South Africa’s President Jacob Zuma “has to go,” with poor governance deterring prospective investors, according to the head of Sibanye Gold, the biggest producer of South African bullion.

“Any solid investor, any solid company is founded on good governance and what we have in South Africa at the moment is very poor governance, from a government point of view,” Sibanye Chief Executive Officer Neal Froneman said in an interview from the Denver Gold Forum in Colorado Springs.

He joins Sipho Pityana, chairman of AngloGold Ashantiand a prominent African National Congress member, in calling for Zuma to step down. Pityana last week said Zuma had “no integrity” and his actions are putting South Africa at risk of a credit-rating downgrade to junk.

Read also ; I will Mobilise Public if Zuma fails to step down – Sipho Pityana.

Zuma, 74, has spooked investors this year by sparring with his Finance Minister  Pravin Gordhan for control of the Treasury, tax collection agency and state companies while in March the nation’s top court said the president violated the constitution for refusing to repay taxpayer money spent on his private home.

On September 16, President Zuma urged politicians and business executives to “refrain from making public utterances that promote a negative narrative about the country,” while asking companies and government to work together to boost the economy. Officials from the Treasury, the Johannesburg Stock Exchange, Old Mutual and Standard Bank Group will meet with investors in the US on October 4 and 5 in a bid to shore up investor confidence.

Read also ; President Zuma urges SA not to badmouth the country.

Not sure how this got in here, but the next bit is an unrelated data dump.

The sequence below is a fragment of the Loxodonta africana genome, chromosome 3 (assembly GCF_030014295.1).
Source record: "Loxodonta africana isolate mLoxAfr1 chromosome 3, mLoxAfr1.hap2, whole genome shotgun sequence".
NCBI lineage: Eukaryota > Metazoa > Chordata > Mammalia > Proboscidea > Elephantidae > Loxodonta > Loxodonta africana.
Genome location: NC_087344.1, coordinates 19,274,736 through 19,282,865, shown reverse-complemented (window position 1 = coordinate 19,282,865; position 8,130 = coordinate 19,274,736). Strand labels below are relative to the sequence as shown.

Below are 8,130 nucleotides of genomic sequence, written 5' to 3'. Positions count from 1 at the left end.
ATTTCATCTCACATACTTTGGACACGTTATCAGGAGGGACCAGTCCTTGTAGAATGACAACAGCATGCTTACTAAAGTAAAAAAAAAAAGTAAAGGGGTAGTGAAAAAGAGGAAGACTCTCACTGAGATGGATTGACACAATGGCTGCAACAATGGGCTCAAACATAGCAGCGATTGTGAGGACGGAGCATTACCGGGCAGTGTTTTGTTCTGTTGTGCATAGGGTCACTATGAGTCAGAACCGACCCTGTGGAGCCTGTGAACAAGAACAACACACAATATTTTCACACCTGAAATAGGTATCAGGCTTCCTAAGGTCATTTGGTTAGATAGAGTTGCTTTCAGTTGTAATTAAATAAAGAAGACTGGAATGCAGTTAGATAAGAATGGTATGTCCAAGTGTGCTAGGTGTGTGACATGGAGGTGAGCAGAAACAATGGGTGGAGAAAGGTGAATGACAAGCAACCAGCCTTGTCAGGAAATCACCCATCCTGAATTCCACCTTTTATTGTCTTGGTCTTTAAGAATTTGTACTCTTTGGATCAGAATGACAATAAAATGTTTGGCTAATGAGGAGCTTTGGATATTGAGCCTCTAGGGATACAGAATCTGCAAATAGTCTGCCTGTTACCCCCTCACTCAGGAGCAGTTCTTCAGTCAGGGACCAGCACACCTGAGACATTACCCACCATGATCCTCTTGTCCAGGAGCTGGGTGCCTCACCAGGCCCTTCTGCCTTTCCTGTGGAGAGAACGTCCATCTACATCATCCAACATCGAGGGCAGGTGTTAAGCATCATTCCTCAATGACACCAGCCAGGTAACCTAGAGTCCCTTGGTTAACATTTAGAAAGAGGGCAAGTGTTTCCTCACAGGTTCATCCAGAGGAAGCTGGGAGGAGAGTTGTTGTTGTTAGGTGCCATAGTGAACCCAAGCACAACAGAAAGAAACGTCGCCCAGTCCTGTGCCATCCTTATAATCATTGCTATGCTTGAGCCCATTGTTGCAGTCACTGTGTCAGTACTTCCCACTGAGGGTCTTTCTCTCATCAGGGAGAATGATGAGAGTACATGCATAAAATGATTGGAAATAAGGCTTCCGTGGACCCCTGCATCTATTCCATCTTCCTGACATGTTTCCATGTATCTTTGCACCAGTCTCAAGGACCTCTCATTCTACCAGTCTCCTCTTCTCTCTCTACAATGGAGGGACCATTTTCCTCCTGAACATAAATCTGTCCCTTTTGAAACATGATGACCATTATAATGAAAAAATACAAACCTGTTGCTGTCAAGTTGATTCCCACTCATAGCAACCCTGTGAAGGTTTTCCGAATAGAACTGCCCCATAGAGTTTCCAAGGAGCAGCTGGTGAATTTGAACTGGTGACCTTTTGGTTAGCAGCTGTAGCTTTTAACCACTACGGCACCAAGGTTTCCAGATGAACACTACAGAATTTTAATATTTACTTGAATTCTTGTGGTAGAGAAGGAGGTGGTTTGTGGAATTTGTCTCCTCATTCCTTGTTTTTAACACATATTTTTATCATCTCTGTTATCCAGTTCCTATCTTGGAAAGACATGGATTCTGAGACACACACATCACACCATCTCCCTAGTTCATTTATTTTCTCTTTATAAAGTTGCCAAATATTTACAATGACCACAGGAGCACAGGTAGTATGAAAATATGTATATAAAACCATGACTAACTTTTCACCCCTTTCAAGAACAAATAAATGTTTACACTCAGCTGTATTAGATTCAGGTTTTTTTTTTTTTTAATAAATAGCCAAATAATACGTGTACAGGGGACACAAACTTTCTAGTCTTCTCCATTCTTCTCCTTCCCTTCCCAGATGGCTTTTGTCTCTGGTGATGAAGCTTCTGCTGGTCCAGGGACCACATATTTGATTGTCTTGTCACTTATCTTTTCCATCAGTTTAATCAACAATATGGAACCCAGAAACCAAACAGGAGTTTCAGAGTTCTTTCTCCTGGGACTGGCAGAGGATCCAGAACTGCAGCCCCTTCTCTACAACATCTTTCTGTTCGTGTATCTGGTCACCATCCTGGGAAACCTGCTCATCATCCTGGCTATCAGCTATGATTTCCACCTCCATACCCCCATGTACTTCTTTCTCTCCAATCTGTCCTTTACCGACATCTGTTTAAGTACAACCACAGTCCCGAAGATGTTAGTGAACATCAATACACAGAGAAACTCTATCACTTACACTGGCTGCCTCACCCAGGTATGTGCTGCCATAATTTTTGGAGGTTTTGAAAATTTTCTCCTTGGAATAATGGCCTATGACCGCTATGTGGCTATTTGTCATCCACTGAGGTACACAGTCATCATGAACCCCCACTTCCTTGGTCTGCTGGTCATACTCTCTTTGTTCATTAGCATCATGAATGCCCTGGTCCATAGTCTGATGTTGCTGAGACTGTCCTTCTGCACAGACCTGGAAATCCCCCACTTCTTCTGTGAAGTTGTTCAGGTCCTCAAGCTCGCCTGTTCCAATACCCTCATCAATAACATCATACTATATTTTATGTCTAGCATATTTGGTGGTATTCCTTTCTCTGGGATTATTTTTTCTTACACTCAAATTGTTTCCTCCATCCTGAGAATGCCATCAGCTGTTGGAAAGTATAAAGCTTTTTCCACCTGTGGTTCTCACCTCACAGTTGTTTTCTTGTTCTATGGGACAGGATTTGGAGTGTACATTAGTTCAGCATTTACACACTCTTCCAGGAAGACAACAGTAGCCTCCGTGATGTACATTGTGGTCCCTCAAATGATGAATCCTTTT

“The one thing we can say about South Africa at the moment is we’ve got a very good legal system,” Froneman said when asked about the risk of retribution by authorities. “We can rely on it, in terms of companies. If there is any retribution, we’ll deal with it.”

The Bloomberg Intelligence Global Senior Gold Valuation Peers Index surged more than 150 percent this year through early August, before investors began pocketing gains, triggering a 20% retreat. Sibanye and fellow South African miner Harmony Gold Mining Co. are the cheapest stocks in the index, trading at 7.2 and 8.2 times estimated earnings, respectively, according to data compiled by Bloomberg. The index trades at an average ratio of 21.

Froneman said gold’s recent pullback to about $1 314 an ounce is creating a buying opportunity, with prices set to trade in a range of $1 400 to $1 500. He expects a “double whammy” boost from strong gold prices and a weak rand, which has weakened 4.8% against the dollar over the past year.